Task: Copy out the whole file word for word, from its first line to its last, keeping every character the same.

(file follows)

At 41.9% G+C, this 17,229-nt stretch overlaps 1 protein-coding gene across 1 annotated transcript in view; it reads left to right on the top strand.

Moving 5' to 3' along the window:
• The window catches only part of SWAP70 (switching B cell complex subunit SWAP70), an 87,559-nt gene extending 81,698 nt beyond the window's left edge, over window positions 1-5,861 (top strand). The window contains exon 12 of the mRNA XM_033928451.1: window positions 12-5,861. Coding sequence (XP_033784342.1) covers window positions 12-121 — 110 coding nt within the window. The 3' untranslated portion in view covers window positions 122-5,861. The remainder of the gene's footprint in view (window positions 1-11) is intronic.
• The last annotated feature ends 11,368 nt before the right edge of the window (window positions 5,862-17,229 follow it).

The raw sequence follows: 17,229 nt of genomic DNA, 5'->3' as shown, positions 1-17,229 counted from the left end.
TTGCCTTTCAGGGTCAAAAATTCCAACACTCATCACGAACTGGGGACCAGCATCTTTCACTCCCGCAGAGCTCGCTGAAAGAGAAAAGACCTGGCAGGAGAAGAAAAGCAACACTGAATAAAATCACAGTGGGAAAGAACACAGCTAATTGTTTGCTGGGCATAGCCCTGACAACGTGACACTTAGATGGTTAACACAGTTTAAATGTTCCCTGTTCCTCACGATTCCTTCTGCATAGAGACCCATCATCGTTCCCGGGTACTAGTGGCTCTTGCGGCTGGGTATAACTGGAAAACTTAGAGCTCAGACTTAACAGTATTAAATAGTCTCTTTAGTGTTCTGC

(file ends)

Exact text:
At 41.9% G+C, this 17,229-nt stretch overlaps 1 protein-coding gene across 1 annotated transcript in view; it reads left to right on the top strand.

Moving 5' to 3' along the window:
• The window catches only part of SWAP70 (switching B cell complex subunit SWAP70), an 87,559-nt gene extending 81,698 nt beyond the window's left edge, over window positions 1-5,861 (top strand). The window contains exon 12 of the mRNA XM_033928451.1: window positions 12-5,861. Coding sequence (XP_033784342.1) covers window positions 12-121 — 110 coding nt within the window. The 3' untranslated portion in view covers window positions 122-5,861. The remainder of the gene's footprint in view (window positions 1-11) is intronic.
• The last annotated feature ends 11,368 nt before the right edge of the window (window positions 5,862-17,229 follow it).

The raw sequence follows: 17,229 nt of genomic DNA, 5'->3' as shown, positions 1-17,229 counted from the left end.
TTGCCTTTCAGGGTCAAAAATTCCAACACTCATCACGAACTGGGGACCAGCATCTTTCACTCCCGCAGAGCTCGCTGAAAGAGAAAAGACCTGGCAGGAGAAGAAAAGCAACACTGAATAAAATCACAGTGGGAAAGAACACAGCTAATTGTTTGCTGGGCATAGCCCTGACAACGTGACACTTAGATGGTTAACACAGTTTAAATGTTCCCTGTTCCTCACGATTCCTTCTGCATAGAGACCCATCATCGTTCCCGGGTACTAGTGGCTCTTGCGGCTGGGTATAACTGGAAAACTTAGAGCTCAGACTTAACAGTATTAAATAGTCTCTTTAGTGTTCTGC